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Transport, stretching, and mixing in classes of chaotic tangles

Citation

Beigie, Darin (1993) Transport, stretching, and mixing in classes of chaotic tangles. Dissertation (Ph.D.), California Institute of Technology. http://resolver.caltech.edu/CaltechTHESIS:11292012-143847218

Abstract

We use global stable and unstable manifolds of invariant hyperbolic sets as templates for studying the dynamics within classes of homoclinic and heteroclinic chaotic tangles, focusing on transport, stretching, and mixing within these tangles. These templates are exploited in the context of lobes in phase space mapping within invariant lobe structures formed out of the intersecting global stable and unstable manifolds. Our interest lies in: (a) extending the templates and their applications to fundamentally larger classes of dynamical systems, (b) expanding the description of dynamics offered by the templates, and (c) applying the templates to the study of various nonlinear physical phenomena, such as stirring and mixing under chaotically advecting fluids and molecular dissociation under external electromagnetic forcing. These and other nonlinear physical phenomena are intimately connected to the underlying chaotic dynamics, and describing these processes encourages study of finite-time, or transient, phenomena as well as asymptotics, the former being much more virgin territory from a dynamical systems perspective. Under the rubric of themes (a)-(c) we offer five studies.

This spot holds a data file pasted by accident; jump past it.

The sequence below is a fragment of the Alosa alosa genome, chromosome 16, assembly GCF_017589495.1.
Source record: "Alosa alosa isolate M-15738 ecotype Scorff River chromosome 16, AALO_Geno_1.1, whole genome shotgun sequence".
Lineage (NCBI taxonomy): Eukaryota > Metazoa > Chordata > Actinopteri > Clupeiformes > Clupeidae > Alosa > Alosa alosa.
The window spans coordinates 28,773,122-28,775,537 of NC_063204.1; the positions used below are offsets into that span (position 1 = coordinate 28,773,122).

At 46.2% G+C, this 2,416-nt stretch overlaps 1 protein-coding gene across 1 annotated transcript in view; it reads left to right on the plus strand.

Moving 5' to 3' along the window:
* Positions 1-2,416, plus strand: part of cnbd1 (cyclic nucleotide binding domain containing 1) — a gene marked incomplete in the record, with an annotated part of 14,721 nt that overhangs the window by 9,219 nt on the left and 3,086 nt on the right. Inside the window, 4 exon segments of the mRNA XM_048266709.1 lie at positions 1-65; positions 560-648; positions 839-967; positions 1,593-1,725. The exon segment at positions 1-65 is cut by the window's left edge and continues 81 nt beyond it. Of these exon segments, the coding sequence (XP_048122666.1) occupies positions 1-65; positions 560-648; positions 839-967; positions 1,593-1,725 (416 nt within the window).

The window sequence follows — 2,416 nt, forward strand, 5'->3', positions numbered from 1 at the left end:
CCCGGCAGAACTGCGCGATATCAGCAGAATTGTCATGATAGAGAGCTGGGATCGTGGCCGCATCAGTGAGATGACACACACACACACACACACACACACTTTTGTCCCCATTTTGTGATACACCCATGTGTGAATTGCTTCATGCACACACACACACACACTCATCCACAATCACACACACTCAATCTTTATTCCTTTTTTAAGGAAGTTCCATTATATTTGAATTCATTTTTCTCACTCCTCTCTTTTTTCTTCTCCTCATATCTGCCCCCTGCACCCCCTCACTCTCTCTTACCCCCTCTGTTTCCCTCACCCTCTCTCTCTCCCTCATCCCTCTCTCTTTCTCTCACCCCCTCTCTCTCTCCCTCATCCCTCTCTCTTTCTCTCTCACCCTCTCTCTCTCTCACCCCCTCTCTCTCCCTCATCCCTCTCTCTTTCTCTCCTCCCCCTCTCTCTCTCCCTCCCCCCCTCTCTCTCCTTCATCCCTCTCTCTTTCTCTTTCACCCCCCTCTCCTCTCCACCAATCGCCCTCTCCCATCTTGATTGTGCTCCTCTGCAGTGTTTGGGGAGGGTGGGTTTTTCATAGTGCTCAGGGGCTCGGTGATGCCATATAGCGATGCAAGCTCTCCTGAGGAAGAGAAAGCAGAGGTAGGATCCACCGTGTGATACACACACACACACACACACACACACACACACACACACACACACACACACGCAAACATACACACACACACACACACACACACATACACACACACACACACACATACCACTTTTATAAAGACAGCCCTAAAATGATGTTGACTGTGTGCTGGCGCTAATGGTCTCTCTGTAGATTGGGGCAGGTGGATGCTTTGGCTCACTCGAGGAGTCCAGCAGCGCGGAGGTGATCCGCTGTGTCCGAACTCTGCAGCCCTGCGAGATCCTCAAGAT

(i) One of the canonical classes of dynamical systems in which these templates have been exploited is defined by 2D time-periodic vector fields, where the analysis reduces to a 2D Poincaré map. In this instance, one is well-equipped with basic elements of dynamical systems theory associated with 2D maps, such as the Smale horseshoe map paradigm, KAM-tori, hyperbolic fixed points and their global stable and unstable manifolds that define the tangle boundaries, classical Melnikov theory, and so on. Our first study performs a systematic extension of the dynamical system constructs associated with 2D time-periodic vector fields to apply to 2D vector fields with more complicated time dependences. In particular, we focus on 2D vector fields with quasiperiodic, or multiple-frequency, time dependence. Any extension past the time-periodic case requires the fundamental generalization from 2D maps to sequences of 2D nonautonomous maps. To large extent the constructs associated with 2D Poincaré maps are found to be robust under this generalization. For example, the Smale horseshoe map generalizes to a traveling horseshoe map sequence, hyperbolic fixed points generalize to points that live on invariant normally hyperbolic tori, and invariant 2D chaotic tangles generalize to sequences of 2D chaotic tangles derived from an invariant tangle embedded in a higher-dimensional phase space. It is within the setting of 2D lobes mapping within a sequence of 2D lobe structures that one has a template for systematic study of the dynamics generated by multiple-frequency vector fields. Dynamical systems tools with which to study these systems include: (i) a generalized Melnikov theory that offers an approximate analytical measure of stable and unstable manifold separation in the tangles, the basis for a variety of analytical studies, and (ii) a double phase slice sampling method that allows for numerical computation of precise 2D slices of the higher-dimensional invariant chaotic tangles, the basis for numerical work. The Melnikov function defines relative scaling functions which give an analytical measure of the relative importance of each frequency on manifold separation. With the template and tools in hand, we study multiple-frequency dynamics and compare with single-frequency dynamics. We recast lobe dynamics under a hi-infinite sequence of nonautonomous maps in closed form by exploiting underlying periodicity properties of the vector field, and present numerical simulations of sequences of chaotic tangles and lobe dynamics within these tangles. In contrast to lobes of equal area mapping within a fixed 2D lobe structure found under single-frequency forcing, we find lobes of varying areas mapping within a sequence of lobe structures that are distorting and breathing from one time sample to the next, affording greater freedom in the nature of the dynamics. Our primary focus in this new setting is on phase space transport (we consider stretching and mixing in other contexts in later studies). The non-integrable motion in chaotic tangles allows for transport between various regions of phase space, in particular, between regions corresponding to qualitatively different types of motion, such as bounded and unbounded motion. This transport is intimately connected to basic physical processes, such as the fluid mixing and molecular dissociation processes. Transport theory refers to the enterprise where one uses a combination of invariant manifold theory, Melnikov theory, numerical simulation and/or approximate models such as Markov models, to partition phase space into regions of qualitatively different behavior (such as bounded and unbounded motion), establish complete and partial barriers between the regions, identify the turnstile lobes that are the gateways for transport across partial barriers, and then study in the context of lobe dynamics such phase space transport issues as flux and escape rates from a particular region. The formal construction of a transport theory for multiple-frequency vector fields is more involved than in the single-frequency case, as a consequence of more complicated manifold geometry. This geometry is uncovered and explored, however, via theorems and numerical studies based on Melnikov theory. We then partition phase space and define turnstiles in the higher-dimensional autonomous setting, and from this obtain the sequence of partitions and turnstiles in the 2D nonautonomous setting. A main new feature of transport is its manifestation in the context of a sequence of time-dependent regions, and we argue this is consistent with a Lagrangian viewpoint. We then perform a detailed study of such transport properties as flux, lobe geometry, and lobe content. In contrast to the single-frequency case, where a single flux suffices, in the multiple-frequency case a variety of fluxes are allowed, such as different types of instantaneous, finite-time average, and infinite-time average flux. We find for certain classes of multiple-frequency forcing that infinite-time average flux is maximal in a particular single-frequency limit, but that the spatial variation of lobe areas found in multiple-frequency systems affords greater freedom to enhance or diminish finite-time transport quantities. We illustrate our study with a quasiperiodically oscillating vortical flow that gives rise to chaotic fluid trajectories and a quasiperiodically forced Duffing oscillator. We explain how the analysis generalizes to vector fields with more complicated time dependences than quasiperiodic.